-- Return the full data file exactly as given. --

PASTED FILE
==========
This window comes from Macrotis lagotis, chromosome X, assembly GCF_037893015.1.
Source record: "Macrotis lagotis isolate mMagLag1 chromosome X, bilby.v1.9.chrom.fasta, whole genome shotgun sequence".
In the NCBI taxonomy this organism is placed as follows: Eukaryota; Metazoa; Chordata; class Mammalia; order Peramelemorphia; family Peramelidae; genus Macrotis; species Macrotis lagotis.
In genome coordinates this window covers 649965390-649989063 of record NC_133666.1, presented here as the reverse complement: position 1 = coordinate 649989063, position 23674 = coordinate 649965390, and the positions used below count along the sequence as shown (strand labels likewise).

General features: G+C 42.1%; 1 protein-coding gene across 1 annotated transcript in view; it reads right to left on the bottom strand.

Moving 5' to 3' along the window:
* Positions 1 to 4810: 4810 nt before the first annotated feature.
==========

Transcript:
This window comes from Macrotis lagotis, chromosome X, assembly GCF_037893015.1.
Source record: "Macrotis lagotis isolate mMagLag1 chromosome X, bilby.v1.9.chrom.fasta, whole genome shotgun sequence".
In the NCBI taxonomy this organism is placed as follows: Eukaryota; Metazoa; Chordata; class Mammalia; order Peramelemorphia; family Peramelidae; genus Macrotis; species Macrotis lagotis.
In genome coordinates this window covers 649965390-649989063 of record NC_133666.1, presented here as the reverse complement: position 1 = coordinate 649989063, position 23674 = coordinate 649965390, and the positions used below count along the sequence as shown (strand labels likewise).

General features: G+C 42.1%; 1 protein-coding gene across 1 annotated transcript in view; it reads right to left on the bottom strand.

Moving 5' to 3' along the window:
* Positions 1 to 4810: 4810 nt before the first annotated feature.